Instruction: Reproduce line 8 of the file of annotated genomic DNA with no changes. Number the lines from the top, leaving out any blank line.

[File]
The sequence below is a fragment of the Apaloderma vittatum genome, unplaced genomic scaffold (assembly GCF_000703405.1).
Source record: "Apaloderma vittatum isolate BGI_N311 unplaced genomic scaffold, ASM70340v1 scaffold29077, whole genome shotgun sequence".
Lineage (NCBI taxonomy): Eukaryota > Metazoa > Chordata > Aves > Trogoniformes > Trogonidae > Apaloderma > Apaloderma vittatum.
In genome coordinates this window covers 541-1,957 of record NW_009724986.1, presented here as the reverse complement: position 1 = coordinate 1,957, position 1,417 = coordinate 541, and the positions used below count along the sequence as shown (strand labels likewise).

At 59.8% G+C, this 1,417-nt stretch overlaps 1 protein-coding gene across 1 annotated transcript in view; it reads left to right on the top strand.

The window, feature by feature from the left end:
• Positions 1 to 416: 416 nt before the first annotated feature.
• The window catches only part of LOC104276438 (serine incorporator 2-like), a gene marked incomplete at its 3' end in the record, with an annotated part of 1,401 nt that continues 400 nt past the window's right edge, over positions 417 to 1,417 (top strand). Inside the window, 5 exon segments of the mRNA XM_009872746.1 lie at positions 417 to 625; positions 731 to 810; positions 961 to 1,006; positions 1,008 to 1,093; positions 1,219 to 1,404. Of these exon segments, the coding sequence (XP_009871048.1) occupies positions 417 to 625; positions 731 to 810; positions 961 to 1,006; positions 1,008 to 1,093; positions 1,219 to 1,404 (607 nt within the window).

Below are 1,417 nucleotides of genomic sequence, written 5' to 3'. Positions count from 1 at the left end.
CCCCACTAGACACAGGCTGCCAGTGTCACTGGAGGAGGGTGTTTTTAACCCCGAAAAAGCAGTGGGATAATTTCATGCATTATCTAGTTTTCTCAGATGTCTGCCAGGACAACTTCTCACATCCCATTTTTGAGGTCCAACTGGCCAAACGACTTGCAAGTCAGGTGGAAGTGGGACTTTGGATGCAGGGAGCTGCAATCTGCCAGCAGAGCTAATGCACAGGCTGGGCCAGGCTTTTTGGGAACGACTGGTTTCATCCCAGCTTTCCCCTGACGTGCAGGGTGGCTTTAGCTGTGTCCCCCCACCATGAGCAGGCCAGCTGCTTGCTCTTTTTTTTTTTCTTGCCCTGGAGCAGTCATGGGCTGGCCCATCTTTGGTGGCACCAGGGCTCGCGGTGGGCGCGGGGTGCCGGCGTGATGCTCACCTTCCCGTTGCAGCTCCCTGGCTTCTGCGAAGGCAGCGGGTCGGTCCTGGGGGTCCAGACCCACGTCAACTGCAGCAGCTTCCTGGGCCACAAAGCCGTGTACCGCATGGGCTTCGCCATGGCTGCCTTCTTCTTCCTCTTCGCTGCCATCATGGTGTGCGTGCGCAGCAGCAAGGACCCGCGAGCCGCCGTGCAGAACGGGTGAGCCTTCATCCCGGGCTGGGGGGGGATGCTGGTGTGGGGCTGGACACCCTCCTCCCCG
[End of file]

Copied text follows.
• The window catches only part of LOC104276438 (serine incorporator 2-like), a gene marked incomplete at its 3' end in the record, with an annotated part of 1,401 nt that continues 400 nt past the window's right edge, over positions 417 to 1,417 (top strand). Inside the window, 5 exon segments of the mRNA XM_009872746.1 lie at positions 417 to 625; positions 731 to 810; positions 961 to 1,006; positions 1,008 to 1,093; positions 1,219 to 1,404. Of these exon segments, the coding sequence (XP_009871048.1) occupies positions 417 to 625; positions 731 to 810; positions 961 to 1,006; positions 1,008 to 1,093; positions 1,219 to 1,404 (607 nt within the window).